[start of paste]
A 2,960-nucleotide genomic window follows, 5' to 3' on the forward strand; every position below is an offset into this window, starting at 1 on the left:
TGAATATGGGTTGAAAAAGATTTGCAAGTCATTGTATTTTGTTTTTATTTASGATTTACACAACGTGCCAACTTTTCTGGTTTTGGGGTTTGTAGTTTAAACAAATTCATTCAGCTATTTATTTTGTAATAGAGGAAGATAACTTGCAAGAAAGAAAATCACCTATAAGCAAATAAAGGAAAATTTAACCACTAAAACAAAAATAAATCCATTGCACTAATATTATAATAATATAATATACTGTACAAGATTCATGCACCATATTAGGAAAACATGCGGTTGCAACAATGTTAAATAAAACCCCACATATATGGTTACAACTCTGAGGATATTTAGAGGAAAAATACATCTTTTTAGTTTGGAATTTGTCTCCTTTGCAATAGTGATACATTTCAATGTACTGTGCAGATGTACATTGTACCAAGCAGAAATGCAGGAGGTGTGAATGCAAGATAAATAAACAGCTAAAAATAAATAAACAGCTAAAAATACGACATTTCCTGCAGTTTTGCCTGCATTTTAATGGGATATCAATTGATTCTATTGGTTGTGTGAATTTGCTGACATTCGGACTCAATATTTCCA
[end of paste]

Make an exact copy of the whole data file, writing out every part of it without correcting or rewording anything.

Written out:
A 2,960-nucleotide genomic window follows, 5' to 3' on the forward strand; every position below is an offset into this window, starting at 1 on the left:
TGAATATGGGTTGAAAAAGATTTGCAAGTCATTGTATTTTGTTTTTATTTASGATTTACACAACGTGCCAACTTTTCTGGTTTTGGGGTTTGTAGTTTAAACAAATTCATTCAGCTATTTATTTTGTAATAGAGGAAGATAACTTGCAAGAAAGAAAATCACCTATAAGCAAATAAAGGAAAATTTAACCACTAAAACAAAAATAAATCCATTGCACTAATATTATAATAATATAATATACTGTACAAGATTCATGCACCATATTAGGAAAACATGCGGTTGCAACAATGTTAAATAAAACCCCACATATATGGTTACAACTCTGAGGATATTTAGAGGAAAAATACATCTTTTTAGTTTGGAATTTGTCTCCTTTGCAATAGTGATACATTTCAATGTACTGTGCAGATGTACATTGTACCAAGCAGAAATGCAGGAGGTGTGAATGCAAGATAAATAAACAGCTAAAAATAAATAAACAGCTAAAAATACGACATTTCCTGCAGTTTTGCCTGCATTTTAATGGGATATCAATTGATTCTATTGGTTGTGTGAATTTGCTGACATTCGGACTCAATATTTCCA